(2) Does it deliver the “exact same benefits” as we currently have as members of the Single Market and Customs Union? This silly test is dealt with above. Strictly interpreted, it can never be met. But insofar as Labour has persistently demanded “a customs union” with the EU, the clear prospect of a permanent customs union should delight them.

 

(3) Does it ensure the fair management of migration in the interests of the economy and communities? Although this test is remarkably vague, May’s deal seems to satisfy Karmer’s sole explanation of it: that it should “protect the rights of EU nationals already in the UK, and UK nationals living in the EU”.[1] The agreement extends Freedom of Movement for EU citizens (and their families) to come to work in the UK to the end of 2020, while UK nationals (and their families) can only claim this in their current EU state of residence. Spouses and dependents will retain a lifelong right subsequently to join citizens exercising these rights. Both sides are required to offer streamlined permanent residency arrangements. The agreement does not match the generosity of the proposal made by The Full Brexit contributors to offer full citizenship to EU nationals (see Proposal #1 – Give EU Nationals Resident in Britain Full British Citizenship). But it certainly meets Starmer’s weaker test.

 

(4) Does it defend rights and protections and prevent a race to the bottom? Again, Labour should be delighted by May’s deal. As part of the EU’s attempt to avoid the UK becoming more competitive, it has imposed non-regression clauses covering the environment and labour rights.[6] Starmer is now complaining that the clauses do not bind the UK to keep up with any improvements in EU protections, which is to shift the goalposts. But more importantly, it betrays Labour’s lack of faith in its own capacity to ratchet up social protections, which it could readily do by winning a general election and enacting laws through parliament. The only explanation is a belief that Labour cannot win power, and that the right holds all the cards, making it essential to tie UK rules to EU ones in perpetuity. This is despite the fact that, as explained previously on The Full Brexit, EU labour rights are actually weaker than UK labour laws, and are being steadily undermined by ECJ rulings (see Analysis #13 - The Chimera of Workers' Rights in the EU).

 

(5) Does it protect national security and our capacity to tackle cross-border crime? By this, Starmer means he wants the UK to remain members of Europol and Eurojust and retain the European Arrest Warrant.[1] During the transitional period, the UK will remain able to use the EAW, use EU crime databases, and continue to participate in cross-border policing operations under Europol.[7] This will stop when the transition period ends, but the government has already said it will seek to maintain these arrangements thereafter. Again, the EU will not agree to anything on the future relationship until the withdrawal agreement is concluded.

 

(6) Does it deliver for all regions and nations of the UK? By this Starmer meant that the government had fractious relations with Scotland, Northern Ireland and Wales.[1] Since then, of course, the Tories were forced to ally with the Democratic Unionist Party, tying Westminster far closer to Norther Ireland. May’s deal avoids a hard border in Ireland and an internal customs border in the Irish Sea, neutralising the main threat to the UK’s integrity at the expense of continued EU suzerainty. Beyond Northern Ireland, the terms apply equally to all parts of the UK.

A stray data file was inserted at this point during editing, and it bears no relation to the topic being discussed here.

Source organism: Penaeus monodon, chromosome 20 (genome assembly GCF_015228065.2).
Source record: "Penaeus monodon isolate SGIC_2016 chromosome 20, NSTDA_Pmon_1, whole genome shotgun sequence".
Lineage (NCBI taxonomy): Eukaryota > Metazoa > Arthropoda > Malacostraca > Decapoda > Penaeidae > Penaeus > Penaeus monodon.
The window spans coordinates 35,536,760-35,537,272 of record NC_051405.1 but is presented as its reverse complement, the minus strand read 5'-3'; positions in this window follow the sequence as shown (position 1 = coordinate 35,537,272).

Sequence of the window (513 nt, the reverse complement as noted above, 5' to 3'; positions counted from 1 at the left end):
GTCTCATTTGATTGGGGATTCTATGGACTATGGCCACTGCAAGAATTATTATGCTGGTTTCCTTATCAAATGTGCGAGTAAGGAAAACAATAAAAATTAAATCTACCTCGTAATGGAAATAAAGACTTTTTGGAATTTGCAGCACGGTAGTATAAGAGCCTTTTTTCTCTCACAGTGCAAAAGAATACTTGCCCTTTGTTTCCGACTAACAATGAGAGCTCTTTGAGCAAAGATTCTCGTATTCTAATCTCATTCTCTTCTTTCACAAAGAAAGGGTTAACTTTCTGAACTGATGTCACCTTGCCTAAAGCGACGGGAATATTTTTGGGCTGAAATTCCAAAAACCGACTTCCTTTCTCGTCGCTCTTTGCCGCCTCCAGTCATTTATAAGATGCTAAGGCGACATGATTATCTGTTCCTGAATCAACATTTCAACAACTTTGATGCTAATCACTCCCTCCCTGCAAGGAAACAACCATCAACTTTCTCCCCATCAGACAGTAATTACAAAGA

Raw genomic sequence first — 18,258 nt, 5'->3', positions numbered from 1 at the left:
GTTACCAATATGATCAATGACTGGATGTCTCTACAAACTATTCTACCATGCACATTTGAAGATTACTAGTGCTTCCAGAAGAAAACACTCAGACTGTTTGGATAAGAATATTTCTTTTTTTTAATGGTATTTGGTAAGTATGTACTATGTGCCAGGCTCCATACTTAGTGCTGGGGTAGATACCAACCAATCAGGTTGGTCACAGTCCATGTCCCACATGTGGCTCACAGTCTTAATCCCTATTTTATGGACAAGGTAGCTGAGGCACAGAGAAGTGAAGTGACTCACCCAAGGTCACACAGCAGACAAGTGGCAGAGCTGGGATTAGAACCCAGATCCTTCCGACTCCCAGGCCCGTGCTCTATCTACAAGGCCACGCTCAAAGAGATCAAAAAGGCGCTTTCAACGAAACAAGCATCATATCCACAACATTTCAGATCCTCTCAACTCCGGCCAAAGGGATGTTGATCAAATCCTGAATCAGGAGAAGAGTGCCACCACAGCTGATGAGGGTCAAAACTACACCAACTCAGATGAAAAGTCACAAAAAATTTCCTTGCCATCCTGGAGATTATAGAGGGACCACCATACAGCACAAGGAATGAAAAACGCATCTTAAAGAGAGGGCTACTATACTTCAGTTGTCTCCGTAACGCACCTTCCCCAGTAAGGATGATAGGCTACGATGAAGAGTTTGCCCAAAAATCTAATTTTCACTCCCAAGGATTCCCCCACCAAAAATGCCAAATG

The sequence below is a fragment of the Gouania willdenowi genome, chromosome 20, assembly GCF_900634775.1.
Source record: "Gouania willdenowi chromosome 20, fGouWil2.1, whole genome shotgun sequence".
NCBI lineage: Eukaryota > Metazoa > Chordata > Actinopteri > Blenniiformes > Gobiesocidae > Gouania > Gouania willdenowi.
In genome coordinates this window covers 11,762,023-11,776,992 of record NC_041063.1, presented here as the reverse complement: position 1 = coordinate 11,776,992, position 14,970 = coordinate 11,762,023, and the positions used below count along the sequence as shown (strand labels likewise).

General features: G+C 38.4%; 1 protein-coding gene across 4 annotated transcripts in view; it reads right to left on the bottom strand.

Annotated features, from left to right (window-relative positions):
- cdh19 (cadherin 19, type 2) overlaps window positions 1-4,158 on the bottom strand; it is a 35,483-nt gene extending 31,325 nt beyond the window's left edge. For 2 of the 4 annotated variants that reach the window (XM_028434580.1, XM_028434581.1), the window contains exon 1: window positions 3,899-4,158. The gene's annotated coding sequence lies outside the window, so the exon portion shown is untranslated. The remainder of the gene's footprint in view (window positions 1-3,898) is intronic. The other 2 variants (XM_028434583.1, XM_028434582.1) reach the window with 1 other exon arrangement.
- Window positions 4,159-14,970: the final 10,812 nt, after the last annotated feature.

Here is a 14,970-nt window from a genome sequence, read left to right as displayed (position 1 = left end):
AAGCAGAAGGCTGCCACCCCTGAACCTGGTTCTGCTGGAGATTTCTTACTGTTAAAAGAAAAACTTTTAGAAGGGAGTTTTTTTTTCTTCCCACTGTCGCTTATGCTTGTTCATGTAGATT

In short, Labour can no long hide behind its flimsy six tests. They emerged from terror of departing from the status quo, and an inability to lead the country in a new direction. This fear and weakness are shared equally by the Conservative party. Accordingly, a Conservative government has managed to negotiate a deal that largely satisfies Labour’s demands. By its own standards, Labour should vote for May’s shoddy agreement. That it will not only exposes its shallow opportunism.

 

Calls are now mounting for Corbyn to push for a second referendum. If this occurs, Labour will permanently alienate its Leave-supporting voters, and be responsible for a mortal blow to British democracy, with repercussions that will last a generation. For now, the party’s official priority is to bring down May’s government and force a general election. But there is no guarantee that they would win; polls persistently put them behind the Tories. More importantly, even if they did win, what exactly would they do next? They have no plan for Brexit. They are convinced that There is No Alternative. They would only, as May has done, deliver Brexit in Name Only. 

 

 

References

[1] Keir Starmer, “What Next for Britain?", Speech to Chatham House, 27 March 2017.

[2] Addressing the House of Commons, Davis said the government sought “a comprehensive free trade agreement and a comprehensive customs agreement that will deliver the exact same benefits as we have, but also enable… [the UK to] form trade deals with the rest of the world”. Hansard, 24 January 2017.

[3] See Lee Jones “Brexit in Name Only: Causes and Consequences”, Briefings for Brexit, 1 November 2018.

[4] “May’s Brexit compromise comes with high price”, Financial Times, 13 November 2018.

[5] “Brussels seeks permanent post-Brexit customs union”, Politico.eu, 14 November 2018.

[6] See European Commission, “Protocol on Ireland and Northern Ireland”, 14 November 2018.

About the author

Lee Jones is Reader in International Politics at Queen Mary University of London.

This work represents the views of the authors only. It is licensed under a Creative Commons Attribution-NonCommercial-NoDerivatives 4.0 International License.